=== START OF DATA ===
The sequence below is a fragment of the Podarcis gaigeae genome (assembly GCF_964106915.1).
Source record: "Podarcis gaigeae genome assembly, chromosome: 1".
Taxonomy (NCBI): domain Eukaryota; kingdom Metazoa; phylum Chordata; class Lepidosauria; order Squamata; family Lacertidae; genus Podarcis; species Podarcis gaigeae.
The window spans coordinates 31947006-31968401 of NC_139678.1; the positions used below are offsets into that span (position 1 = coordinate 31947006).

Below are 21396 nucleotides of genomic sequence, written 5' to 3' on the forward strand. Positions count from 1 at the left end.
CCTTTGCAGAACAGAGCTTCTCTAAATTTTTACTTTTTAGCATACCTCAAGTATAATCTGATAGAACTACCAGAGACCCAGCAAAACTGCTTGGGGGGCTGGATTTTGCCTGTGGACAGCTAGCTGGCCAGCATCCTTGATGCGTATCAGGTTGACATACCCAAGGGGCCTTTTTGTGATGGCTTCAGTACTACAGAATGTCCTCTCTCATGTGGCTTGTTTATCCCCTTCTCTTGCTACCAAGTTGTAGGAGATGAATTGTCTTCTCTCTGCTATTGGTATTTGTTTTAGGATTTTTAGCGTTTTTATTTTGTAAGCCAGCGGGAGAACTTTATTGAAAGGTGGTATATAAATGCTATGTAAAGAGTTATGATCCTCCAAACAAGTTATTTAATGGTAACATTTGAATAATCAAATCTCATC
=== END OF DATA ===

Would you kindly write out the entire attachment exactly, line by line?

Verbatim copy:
The sequence below is a fragment of the Podarcis gaigeae genome (assembly GCF_964106915.1).
Source record: "Podarcis gaigeae genome assembly, chromosome: 1".
Taxonomy (NCBI): domain Eukaryota; kingdom Metazoa; phylum Chordata; class Lepidosauria; order Squamata; family Lacertidae; genus Podarcis; species Podarcis gaigeae.
The window spans coordinates 31947006-31968401 of NC_139678.1; the positions used below are offsets into that span (position 1 = coordinate 31947006).

Below are 21396 nucleotides of genomic sequence, written 5' to 3' on the forward strand. Positions count from 1 at the left end.
CCTTTGCAGAACAGAGCTTCTCTAAATTTTTACTTTTTAGCATACCTCAAGTATAATCTGATAGAACTACCAGAGACCCAGCAAAACTGCTTGGGGGGCTGGATTTTGCCTGTGGACAGCTAGCTGGCCAGCATCCTTGATGCGTATCAGGTTGACATACCCAAGGGGCCTTTTTGTGATGGCTTCAGTACTACAGAATGTCCTCTCTCATGTGGCTTGTTTATCCCCTTCTCTTGCTACCAAGTTGTAGGAGATGAATTGTCTTCTCTCTGCTATTGGTATTTGTTTTAGGATTTTTAGCGTTTTTATTTTGTAAGCCAGCGGGAGAACTTTATTGAAAGGTGGTATATAAATGCTATGTAAAGAGTTATGATCCTCCAAACAAGTTATTTAATGGTAACATTTGAATAATCAAATCTCATC